Researchers from Queen Mary University of London say cervical screens when women are aged 30, 40 and 55 would offer the same benefit to vaccinated women. The American Cancer Society currently recommends most women be screened every three years.
The study, published in the International Journal of Cancer, comes as the U.S. Preventive Services Task Force studies potential changes to the guidelines.
Currently, Pap testing involves checking for abnormal cells within the cervix that could, if undetected and untreated, develop into cervical cancer.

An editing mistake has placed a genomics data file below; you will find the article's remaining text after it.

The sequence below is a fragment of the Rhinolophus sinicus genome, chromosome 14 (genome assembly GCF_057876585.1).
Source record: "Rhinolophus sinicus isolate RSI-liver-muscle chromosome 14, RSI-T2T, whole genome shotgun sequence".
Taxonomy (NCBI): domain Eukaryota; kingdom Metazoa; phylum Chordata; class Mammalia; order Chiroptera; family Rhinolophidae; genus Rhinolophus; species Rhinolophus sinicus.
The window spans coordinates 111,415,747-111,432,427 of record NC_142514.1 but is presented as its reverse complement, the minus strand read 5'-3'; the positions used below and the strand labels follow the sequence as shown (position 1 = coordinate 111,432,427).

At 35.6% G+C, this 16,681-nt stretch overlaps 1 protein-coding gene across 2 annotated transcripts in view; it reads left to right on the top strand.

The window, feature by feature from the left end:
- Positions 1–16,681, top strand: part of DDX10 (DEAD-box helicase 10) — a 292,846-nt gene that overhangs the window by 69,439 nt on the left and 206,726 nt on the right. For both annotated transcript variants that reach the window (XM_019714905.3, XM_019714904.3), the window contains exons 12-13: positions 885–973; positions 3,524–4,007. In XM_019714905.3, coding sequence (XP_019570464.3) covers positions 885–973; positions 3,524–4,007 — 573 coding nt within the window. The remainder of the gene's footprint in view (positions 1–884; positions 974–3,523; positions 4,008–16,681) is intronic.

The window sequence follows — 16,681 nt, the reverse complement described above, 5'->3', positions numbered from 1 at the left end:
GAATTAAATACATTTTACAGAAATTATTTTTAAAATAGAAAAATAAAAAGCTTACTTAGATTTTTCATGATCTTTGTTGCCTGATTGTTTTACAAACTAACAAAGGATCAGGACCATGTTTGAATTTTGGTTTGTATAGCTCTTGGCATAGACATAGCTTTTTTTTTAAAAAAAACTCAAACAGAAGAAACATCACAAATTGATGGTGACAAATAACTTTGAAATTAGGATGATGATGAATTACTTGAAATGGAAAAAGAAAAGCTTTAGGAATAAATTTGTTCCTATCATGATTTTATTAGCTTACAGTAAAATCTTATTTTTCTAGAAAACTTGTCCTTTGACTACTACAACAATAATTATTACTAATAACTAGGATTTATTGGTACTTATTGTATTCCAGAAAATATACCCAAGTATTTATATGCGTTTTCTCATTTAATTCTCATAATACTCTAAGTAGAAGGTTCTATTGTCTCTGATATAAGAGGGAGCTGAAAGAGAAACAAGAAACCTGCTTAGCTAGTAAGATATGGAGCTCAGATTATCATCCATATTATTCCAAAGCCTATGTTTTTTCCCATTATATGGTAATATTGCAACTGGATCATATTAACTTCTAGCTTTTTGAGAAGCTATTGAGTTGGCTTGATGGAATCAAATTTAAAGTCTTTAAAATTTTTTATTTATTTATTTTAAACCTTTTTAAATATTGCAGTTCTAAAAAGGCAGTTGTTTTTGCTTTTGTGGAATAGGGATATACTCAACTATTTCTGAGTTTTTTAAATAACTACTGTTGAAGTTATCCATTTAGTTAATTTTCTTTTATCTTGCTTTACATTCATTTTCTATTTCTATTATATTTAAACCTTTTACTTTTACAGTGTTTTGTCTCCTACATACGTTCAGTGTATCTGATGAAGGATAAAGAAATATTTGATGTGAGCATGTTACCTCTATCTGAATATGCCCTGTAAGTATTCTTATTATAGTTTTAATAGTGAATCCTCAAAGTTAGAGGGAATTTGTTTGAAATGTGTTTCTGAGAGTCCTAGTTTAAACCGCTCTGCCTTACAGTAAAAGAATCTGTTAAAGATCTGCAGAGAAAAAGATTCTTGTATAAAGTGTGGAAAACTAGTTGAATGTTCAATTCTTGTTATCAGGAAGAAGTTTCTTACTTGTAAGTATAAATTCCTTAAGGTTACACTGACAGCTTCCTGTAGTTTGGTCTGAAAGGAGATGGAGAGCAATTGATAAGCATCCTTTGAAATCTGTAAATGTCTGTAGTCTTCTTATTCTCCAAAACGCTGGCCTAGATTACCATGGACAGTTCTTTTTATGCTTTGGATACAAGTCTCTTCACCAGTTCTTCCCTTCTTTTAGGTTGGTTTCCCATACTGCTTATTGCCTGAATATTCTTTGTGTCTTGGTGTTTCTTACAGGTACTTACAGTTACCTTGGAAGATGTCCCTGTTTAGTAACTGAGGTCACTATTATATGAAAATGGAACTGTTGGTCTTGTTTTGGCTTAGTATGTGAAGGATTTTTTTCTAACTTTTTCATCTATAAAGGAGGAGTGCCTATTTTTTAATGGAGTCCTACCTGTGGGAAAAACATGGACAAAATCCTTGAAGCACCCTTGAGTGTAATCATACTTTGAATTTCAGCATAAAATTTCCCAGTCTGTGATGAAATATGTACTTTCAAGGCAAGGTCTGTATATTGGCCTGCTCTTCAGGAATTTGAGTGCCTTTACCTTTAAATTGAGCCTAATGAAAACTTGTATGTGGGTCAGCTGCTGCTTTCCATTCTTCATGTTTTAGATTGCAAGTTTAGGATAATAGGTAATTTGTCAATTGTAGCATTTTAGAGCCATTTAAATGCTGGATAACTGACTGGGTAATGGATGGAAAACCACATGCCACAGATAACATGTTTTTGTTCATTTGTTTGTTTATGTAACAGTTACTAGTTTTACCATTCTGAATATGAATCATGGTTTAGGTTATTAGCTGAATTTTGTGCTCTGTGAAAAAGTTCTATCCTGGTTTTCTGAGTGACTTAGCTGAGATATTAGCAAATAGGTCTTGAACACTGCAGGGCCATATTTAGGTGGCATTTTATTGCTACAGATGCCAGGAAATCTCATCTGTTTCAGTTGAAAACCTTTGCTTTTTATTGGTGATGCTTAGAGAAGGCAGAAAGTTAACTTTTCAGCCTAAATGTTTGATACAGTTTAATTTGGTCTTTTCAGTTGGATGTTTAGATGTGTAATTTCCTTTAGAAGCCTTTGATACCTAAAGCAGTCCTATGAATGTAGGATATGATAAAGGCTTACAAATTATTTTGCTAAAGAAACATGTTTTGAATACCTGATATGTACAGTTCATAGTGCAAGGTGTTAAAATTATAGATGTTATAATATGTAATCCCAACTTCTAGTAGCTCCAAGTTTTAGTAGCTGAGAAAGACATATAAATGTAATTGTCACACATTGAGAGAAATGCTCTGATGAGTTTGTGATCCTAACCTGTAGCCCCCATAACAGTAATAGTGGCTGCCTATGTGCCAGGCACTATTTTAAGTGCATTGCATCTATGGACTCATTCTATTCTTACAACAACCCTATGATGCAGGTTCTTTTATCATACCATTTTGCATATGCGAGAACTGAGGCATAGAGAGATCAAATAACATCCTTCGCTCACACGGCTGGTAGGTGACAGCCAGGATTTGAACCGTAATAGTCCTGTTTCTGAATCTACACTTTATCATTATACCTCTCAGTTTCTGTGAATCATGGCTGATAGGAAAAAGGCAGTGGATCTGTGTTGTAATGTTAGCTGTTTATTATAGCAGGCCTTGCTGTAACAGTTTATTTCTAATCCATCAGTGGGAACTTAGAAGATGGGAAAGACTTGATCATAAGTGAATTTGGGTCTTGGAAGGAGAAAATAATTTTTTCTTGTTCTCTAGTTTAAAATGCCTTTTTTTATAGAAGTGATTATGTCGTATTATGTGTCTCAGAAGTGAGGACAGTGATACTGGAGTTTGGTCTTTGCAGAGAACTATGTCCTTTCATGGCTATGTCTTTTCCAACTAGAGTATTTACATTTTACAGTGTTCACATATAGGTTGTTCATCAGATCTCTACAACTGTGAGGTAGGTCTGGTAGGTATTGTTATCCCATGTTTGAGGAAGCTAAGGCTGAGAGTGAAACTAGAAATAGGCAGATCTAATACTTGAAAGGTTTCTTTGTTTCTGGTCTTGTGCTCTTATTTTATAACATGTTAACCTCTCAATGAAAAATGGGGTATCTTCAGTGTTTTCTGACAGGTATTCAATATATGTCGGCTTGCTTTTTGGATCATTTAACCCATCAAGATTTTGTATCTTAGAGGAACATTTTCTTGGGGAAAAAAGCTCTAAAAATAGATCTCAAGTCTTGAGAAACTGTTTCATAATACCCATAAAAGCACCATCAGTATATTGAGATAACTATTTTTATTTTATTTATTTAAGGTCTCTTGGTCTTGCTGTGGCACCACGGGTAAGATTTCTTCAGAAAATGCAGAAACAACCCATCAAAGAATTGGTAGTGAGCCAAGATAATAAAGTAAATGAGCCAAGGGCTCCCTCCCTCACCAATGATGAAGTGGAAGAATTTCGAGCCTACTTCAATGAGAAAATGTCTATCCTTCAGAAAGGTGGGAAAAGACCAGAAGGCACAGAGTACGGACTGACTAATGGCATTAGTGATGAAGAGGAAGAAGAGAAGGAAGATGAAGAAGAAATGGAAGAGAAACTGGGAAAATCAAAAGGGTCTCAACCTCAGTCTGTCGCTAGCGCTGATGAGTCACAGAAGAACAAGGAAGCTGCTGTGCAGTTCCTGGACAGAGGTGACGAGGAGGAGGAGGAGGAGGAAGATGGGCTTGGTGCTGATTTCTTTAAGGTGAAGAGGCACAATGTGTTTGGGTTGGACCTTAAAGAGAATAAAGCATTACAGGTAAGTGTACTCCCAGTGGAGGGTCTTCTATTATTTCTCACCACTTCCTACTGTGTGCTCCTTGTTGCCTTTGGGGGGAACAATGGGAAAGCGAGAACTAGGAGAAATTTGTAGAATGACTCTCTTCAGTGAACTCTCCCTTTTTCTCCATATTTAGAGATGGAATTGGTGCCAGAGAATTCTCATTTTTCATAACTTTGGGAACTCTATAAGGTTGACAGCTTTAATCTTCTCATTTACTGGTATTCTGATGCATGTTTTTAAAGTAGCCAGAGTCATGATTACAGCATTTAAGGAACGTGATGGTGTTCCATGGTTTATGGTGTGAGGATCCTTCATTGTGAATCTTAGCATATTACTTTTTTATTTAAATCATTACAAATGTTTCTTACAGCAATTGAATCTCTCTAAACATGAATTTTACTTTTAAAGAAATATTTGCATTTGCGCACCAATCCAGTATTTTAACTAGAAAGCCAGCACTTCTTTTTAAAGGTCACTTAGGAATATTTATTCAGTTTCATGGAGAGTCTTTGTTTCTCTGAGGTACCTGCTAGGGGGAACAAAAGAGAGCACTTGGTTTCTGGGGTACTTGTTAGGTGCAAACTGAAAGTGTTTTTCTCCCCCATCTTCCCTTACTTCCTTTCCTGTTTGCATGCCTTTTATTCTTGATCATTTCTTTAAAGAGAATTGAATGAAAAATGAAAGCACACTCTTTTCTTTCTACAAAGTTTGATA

The current HPV vaccine available in the U.S., Gardasil, protects against the types of HPV responsible for more than 70% of cervical cancers, as well as giving protection against 90% of genital warts.
The full benefit of the HPV vaccine occurs only if a person receives it before infection. CDC guidelines recommends that 11 to 12 years olds receive two doses of the vaccine at least six months apart, before they become sexually active.
The latest research suggests that these vaccinated women can still be effectively protected from cervical cancer with fewer Pap tests.
"This is great news for women,” says Julie Sharp, head of health information at Cancer Research UK, which funded the study.
An estimated 12,820 in the U.S. will be diagnosed with cervical cancer this year. An estimated 4,210 will die from the disease.